As mentioned in the main text. [Vernon, Jun 20 2015]

Liquid 3d printing http://www.ted.com/...ting_was_25x_faster
[2 fries shy of a happy meal, Jun 21 2015]

[link]






       Learn something new everyday. Bun.
RayfordSteele, Jun 20 2015
  

       This could, possibly, work. What you've got going for you is the fact that the teeth are constantly getting pressed against the gums when biting. So, even though the suction effect will leak, it'll be pressed back into place with each bite.   

       I think the only problem would be if you kept your mouth open for a while - the suction would leak, and your teeth might fall out.   

       The other problem would be wear and tear on the soft layer. Conventional denture glue (I think) effectively plays the part of this flexible layer, but is replaced daily.   

       Better yet - dental implants.
MaxwellBuchanan, Jun 20 2015
  

       Incidentally, the squid's beak is actually formed from what were once ear-bones (evolutionarily speaking). This is a curious evolutionary turn, since the mammalian ear-bones evolved from what were once jaw-bones in our reptilian ancestors.
MaxwellBuchanan, Jun 20 2015
  

       It made me laugh, the thought of an intermediate creature rushing around snapping at prey with it's ear hole. This of course is very human centric thinking.
wjt, Jun 20 2015
  

       Wearers are not going to be expected to fit through any space their teeth can, will they?   

       I've begun spending money on implants. Good thing I didn't buy a house.
normzone, Jun 20 2015
  

       With the newest 3d printing [link] you wouldn't need layering. The mesh from rubbery to solid would feel much more natural.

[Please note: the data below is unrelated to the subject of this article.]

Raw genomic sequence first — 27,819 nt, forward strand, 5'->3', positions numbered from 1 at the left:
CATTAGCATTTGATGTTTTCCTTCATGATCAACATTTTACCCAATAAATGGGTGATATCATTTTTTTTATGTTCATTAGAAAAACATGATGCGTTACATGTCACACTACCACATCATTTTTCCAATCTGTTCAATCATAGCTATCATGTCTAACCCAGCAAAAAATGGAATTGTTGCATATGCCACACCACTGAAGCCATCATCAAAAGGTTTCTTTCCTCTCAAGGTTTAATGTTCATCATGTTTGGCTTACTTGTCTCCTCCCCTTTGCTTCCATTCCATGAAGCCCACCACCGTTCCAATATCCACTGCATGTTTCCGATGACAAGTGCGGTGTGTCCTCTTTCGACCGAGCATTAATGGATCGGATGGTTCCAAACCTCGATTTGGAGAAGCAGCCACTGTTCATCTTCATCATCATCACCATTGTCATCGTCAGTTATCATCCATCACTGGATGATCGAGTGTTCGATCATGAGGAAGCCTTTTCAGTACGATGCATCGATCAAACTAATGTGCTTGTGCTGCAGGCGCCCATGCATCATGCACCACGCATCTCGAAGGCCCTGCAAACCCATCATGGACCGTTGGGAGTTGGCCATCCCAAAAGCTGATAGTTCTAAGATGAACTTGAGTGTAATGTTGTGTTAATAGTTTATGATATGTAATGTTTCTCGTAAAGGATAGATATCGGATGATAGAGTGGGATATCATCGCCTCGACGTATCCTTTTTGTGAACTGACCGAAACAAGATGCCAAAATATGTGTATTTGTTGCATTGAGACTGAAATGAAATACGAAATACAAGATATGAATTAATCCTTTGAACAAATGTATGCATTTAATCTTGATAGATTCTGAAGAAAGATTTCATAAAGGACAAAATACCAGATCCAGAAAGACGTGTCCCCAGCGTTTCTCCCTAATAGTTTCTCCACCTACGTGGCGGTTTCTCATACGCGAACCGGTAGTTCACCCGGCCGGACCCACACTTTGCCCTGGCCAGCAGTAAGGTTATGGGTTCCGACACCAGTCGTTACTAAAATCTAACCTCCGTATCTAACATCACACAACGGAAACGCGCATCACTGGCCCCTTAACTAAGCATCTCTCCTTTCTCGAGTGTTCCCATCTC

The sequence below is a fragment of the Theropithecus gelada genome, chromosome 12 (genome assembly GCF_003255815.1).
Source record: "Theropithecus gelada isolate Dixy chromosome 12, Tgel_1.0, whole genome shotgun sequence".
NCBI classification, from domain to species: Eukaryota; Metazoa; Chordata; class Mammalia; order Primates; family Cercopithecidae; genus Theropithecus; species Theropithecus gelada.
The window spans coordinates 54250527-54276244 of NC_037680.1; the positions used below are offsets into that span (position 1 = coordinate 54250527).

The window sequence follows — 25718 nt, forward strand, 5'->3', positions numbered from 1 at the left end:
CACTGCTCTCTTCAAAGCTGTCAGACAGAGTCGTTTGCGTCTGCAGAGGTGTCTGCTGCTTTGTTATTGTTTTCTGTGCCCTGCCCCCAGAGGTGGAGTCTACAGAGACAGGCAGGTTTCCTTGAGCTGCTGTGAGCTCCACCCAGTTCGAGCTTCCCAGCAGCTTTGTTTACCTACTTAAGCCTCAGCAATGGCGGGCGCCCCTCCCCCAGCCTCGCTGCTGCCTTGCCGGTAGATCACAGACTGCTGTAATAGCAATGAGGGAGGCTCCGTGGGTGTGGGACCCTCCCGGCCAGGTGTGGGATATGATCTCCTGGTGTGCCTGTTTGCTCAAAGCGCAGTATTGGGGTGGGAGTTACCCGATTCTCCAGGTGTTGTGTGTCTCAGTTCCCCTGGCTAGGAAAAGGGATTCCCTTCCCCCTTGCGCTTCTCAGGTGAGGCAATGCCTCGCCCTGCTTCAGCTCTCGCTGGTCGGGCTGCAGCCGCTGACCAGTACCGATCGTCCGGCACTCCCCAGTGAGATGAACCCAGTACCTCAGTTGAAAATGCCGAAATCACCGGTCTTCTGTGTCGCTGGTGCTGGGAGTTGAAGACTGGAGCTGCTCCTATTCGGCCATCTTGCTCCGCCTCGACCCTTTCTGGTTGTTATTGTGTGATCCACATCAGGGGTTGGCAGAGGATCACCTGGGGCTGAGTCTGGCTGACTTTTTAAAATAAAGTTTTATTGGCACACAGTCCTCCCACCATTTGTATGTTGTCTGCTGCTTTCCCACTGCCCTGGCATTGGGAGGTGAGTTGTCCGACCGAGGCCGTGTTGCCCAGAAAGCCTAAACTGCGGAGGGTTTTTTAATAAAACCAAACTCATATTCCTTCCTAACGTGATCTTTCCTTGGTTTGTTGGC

\\the squid's beak is actually formed from what were once ear-bones (evolutionarily speaking). This is a curious evolutionary turn, since the mammalian ear-bones evolved from what were once jaw-bones in our reptilian ancestors.\\   

       Hard to tell if you're pulling-a-leg or not, but I find it fascinating that our enlarged braincase supposedly came about because of an early hominid born, (nurtured until sexually able, and then reproduced) with a malformed jaw which became a dominant trait.
With modern humans there is a direct correlation between people experiencing temperomandibular joint syndrome and tinnitus resulting in an intermittent or constant ringing in the ears.
  

       ...just things that make you go hm   

       //Hard to tell if you're pulling-a-leg or not// How d'you think I feel? Half the stuff I say to myself is bollocks, and it takes for ever to figure out which is which.   

       //things that make you go hm// I always thought tinnitus was more high pitched than that.
MaxwellBuchanan, Jun 21 2015
  

       Naw, you're thinking of Cricket.   

       //First we laser scan the patient's mouth// Second, we do an ultrasound scan to determine where the bones are.   

       What differentiates this idea from how dentures are manufactured now ?
FlyingToaster, Jun 22 2015